Gentrification is a serious issue for many Denverites, who feel that the surge of expensive new apartment buildings and businesses in formerly low-rent neighborhoods has driven out longtime residents, leaving fewer and fewer affordable options. Classism and racism go hand in hand with gentrification, opponents of unfettered growth claim.
So perhaps gentrification humor is the wrong way to sell coffee.
Ink! Coffee posted a sign outside its shop at 2851 Larimer Street this morning that read "Happily gentrifying the neighborhood since 2014." The sign has since disappeared; comments on Facebook suggest that a skateboarder may have absconded with it — or perhaps the flood of complaints, both at the shop and on social media, convinced Ink management that the sign was in poor taste.
Since about noon today, more than forty one-star reviews decrying the inappropriateness of the sign (which according to some reports read "Nothing says gentrification better than a fresh brewed cortado" on the opposite side) have appeared on Yelp, with more outraged people chiming in on Ink's Facebook page.
Here are a few samples of the backlash:
We called the coffeehouse shortly after the first comments started pouring in, and an employee on duty asked us to call back because he was notifying the police (presumably about the theft of the sign, not the criminally poor sense of humor). Since then, we've been unable to get through and can only reach Ink's voice mail. Ink has since posted an apology on its Facebook page, however:
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Hmmm. We clearly drank too much of our own product and lost sight of what makes our community great. We sincerely apologize for our street sign. Our (bad) joke was never meant to offend our vibrant and diverse community. We should know better. We hope you will forgive us.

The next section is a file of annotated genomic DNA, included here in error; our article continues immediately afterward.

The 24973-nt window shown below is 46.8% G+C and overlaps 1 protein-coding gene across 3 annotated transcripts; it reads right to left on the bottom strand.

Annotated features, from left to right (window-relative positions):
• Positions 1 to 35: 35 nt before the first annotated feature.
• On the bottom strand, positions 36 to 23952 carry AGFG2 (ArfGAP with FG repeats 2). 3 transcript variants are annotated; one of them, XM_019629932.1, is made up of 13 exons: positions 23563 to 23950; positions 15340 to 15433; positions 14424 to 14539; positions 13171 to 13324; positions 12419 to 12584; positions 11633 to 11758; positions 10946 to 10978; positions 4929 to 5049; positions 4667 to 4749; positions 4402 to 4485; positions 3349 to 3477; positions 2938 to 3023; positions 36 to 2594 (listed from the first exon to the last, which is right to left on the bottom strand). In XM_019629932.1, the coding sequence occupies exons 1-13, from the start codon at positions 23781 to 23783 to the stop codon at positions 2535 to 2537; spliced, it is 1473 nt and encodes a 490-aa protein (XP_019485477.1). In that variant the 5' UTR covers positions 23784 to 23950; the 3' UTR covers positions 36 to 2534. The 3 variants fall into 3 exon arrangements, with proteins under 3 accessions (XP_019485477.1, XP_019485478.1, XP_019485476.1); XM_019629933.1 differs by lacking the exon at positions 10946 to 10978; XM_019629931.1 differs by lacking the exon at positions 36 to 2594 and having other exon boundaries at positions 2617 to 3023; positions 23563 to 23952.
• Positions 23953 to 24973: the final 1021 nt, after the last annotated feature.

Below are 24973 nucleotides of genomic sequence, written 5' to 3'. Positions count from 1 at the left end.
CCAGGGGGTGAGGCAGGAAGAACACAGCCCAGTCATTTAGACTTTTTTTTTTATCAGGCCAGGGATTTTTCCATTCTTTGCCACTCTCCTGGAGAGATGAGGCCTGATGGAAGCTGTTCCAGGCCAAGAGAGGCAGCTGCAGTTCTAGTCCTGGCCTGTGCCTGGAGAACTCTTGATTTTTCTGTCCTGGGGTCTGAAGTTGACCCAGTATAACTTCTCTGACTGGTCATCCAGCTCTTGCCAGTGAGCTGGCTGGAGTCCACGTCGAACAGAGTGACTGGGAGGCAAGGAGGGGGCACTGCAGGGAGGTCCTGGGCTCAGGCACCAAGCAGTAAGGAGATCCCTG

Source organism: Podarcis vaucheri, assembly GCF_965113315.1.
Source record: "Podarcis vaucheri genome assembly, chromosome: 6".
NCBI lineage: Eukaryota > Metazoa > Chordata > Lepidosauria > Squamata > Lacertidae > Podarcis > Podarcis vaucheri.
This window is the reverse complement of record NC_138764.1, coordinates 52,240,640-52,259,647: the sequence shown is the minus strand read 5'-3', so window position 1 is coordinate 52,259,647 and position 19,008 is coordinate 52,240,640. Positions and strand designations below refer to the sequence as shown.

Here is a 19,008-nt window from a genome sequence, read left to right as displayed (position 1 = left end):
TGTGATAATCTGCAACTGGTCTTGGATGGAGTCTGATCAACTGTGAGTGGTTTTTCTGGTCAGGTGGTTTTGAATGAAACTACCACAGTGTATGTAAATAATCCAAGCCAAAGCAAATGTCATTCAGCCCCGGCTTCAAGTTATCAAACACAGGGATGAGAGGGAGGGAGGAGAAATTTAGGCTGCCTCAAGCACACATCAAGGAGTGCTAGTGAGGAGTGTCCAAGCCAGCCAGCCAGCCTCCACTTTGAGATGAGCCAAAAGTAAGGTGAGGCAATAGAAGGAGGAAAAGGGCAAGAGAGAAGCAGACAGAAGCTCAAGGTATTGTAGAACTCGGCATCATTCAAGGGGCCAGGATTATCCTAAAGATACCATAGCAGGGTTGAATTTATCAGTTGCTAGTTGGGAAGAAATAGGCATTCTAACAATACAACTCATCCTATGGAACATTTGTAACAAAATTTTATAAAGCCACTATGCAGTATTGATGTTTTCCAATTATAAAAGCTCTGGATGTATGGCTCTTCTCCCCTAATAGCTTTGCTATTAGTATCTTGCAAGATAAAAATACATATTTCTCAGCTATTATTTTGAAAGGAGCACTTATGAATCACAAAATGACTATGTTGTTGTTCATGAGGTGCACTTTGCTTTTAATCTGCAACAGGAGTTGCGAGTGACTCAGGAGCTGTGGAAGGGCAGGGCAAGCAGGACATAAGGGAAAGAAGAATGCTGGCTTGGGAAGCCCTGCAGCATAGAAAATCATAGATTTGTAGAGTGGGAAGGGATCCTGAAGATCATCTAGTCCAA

The neighborhood surrounding Ink! is a big part of the gentrification debate in Denver; older residents object to the name RiNo (which stems from the River North Art District) and to the influx of hip new shops and eateries. While many of the blocks of Walnut, Blake and Larimer streets held nothing but warehouses and factories until recently, growth has driven up the cost of housing, and older homes and apartment buildings nearby have been leveled to make way for new condos and townhouses. Neighborhood bars have disappeared, and those remaining, like Phil's Place, cling to life despite many offers to sell out.
In a political climate when tensions run high and humor is a rare commodity, the ink was barely dry on Ink's sign before the wrath came down.
And it's not disappearing soon: A "We Don't Drink Ink" protest has been scheduled for 1 p.m. Saturday, November 25.